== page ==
• My heart is breaking for the Sikh community. I am Caucasian, I am middle-age, I am Protestant. And I want to somehow reach out to my Sikh brothers and sisters and give them my condolences in their time of grieving. Can you tell me how to best reach the members of the temple involved in the shooting and send them my offer of sympathy? I so want them to know that there are a lot of us in American who love and respect them and wish them no harm.

  • “This morning’s shooting is a tragedy not only for Sikh Americans but for all Americans.” You are right. I am horrified and heartbroken to read about what has happened. This is not much, I realize, but I want to say that, as an American and a human being, I stand with Sikh Americans.

  • As your fellow American, I am so incredibly saddened by what has befallen your peaceful community. Please know that the number of us who send you our love and support vastly outnumber those with negative thoughts or intentions towards any group that is simply trying to practice peaceful worship. We love you!

  • My heart goes out to the Sikhs of Milwaukee, and to the whole Sikh community. I feel a special connection with Sikhs, as I lived in Kapurthala, Punjab for over 2 years, from 1968 – 1971. As a Peace Corps Volunteer I had many Sikh and Hindu friends, and developed a love and appreciation of Punjabi culture. The good will, complete acceptance, and wonderful sense of humor stand out in my memory. Sat Sri Akal.
    -Ellen Greist

  • My heart goes out to all of the people affected by such senseless hate and ignorance. Real education
    involves self-responsibility and mutual respect, both qualities propounded by Guru Nanak in the causes of universal peace and equality. Sat Sri Akal.

  • Thank you, Valerie, for your important work.

    Rahuldeep Singh Gill
    Assistant Professor, Department of Religion
    California Lutheran University

  • My heart is filled with pain and I grieve for your losses. I’m a Christian, who loves and respects the Sikh’s in Milwaukee and all over the world. Today I am a Sikh. I have a deep and abiding love for all the people of our tiny planet no matter what their faith.

  • My heart is full of pain for the violence the Sikh’s in Milwaukee have suffered. I’m a Christian and today I’m also a Sikh. I love all the people of our tiny planet no matter their faith. My prayers are with you.

  • My heart goes out to the families who have lost their loved ones. I share pain and grief. senseless violence has caused.

    I pray for the families and community.

    May God be with you

  • This senseless act of a misdirected army veteran must not lead anyone to forming any negative impression about the Americans. There was a rally against American embassy in New Delhi. At the shooting sight, one white police official threw himself in the harm’s way to protect others and waived off help to save others’ lives.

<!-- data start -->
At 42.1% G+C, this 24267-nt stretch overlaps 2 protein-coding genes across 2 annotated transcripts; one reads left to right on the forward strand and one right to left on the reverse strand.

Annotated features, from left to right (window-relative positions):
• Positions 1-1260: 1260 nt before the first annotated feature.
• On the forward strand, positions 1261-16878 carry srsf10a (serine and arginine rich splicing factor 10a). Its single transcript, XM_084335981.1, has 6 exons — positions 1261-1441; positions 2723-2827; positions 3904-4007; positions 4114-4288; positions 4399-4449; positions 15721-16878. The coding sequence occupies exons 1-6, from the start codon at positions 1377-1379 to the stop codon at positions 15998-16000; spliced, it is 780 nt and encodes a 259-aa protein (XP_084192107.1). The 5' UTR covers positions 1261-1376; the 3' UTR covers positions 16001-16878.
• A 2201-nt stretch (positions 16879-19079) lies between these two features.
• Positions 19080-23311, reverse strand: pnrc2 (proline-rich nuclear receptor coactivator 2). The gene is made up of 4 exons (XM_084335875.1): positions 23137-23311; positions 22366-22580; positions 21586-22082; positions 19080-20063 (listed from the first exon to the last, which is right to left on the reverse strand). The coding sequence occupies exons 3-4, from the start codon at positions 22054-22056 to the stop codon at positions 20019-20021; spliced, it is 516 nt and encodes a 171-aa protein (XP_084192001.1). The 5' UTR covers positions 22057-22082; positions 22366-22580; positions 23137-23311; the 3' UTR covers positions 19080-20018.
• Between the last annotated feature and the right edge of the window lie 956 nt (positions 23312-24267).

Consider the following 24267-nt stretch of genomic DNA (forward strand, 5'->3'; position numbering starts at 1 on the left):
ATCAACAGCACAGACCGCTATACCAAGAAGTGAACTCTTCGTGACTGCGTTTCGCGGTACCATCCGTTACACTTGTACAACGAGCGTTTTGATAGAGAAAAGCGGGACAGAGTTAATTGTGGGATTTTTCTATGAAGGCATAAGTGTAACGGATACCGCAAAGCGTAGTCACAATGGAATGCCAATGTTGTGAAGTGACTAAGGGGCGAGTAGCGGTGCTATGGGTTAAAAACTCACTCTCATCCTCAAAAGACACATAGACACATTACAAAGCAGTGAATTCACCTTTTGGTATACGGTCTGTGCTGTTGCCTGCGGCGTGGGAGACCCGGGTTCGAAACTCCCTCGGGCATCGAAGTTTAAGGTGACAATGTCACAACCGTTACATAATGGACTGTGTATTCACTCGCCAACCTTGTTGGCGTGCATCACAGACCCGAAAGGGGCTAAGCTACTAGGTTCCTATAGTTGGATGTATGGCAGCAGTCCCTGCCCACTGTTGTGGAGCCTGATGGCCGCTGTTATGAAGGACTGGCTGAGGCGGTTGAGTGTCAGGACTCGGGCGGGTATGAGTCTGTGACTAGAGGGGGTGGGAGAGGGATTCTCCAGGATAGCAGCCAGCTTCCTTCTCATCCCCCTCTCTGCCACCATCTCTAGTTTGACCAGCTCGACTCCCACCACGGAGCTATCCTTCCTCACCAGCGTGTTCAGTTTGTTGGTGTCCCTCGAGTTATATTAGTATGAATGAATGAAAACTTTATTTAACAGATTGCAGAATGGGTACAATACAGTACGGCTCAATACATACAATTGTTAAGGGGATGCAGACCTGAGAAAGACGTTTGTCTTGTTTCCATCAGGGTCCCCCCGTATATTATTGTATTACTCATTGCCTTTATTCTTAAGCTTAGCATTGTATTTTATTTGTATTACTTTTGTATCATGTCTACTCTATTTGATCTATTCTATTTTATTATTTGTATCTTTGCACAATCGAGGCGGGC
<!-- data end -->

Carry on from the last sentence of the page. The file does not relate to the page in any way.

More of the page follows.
Rule of law is live and kicking in the United States and so justice will prevail.

  • My heart goes out to the Sikh community here in the United States and throughout the world. This horrendous act is an assault on our fundamentals values as Americans. Religious freedom is a founding principle of our nation. Indeed, as Valarie Kaur has written, “We are all Sikhs Today” and everyday.

    May we as a nation show our love and compassion for the Sikh community as we have for those in Aurora. Our thoughts and prayers are with you and yours. May peace be with you.

  • I am deeply saddened by this action and I pray that God grants peace to those who suffered such an unspeakable horror. I am in utter shock that this happened. We are not safe in our own houses — of worship. Soon, we will not be safe in our own house because of who we are or who we worship. Yes, we are all Sikhs today and for many tomorrows because of the hate crimes since 9/11 by the truly ungodly and ignorant.

  • It was really hard for me to absorb this,that why happen to our small and close net community which strive to serve entire humankind regardless back ground, color or looks,
    I was bit angry as well, but the way American citizen and Government responded to this shocking act. I am really want say Thank you for your support and take things serious, I hope by learning about each other we can become better humankind and also good citizen and neighbors, Can I ask media to learn lesson from recent violence and stop preaching a hate between communities but work for humanitarian causes.
    Regards
    Raghbir Mander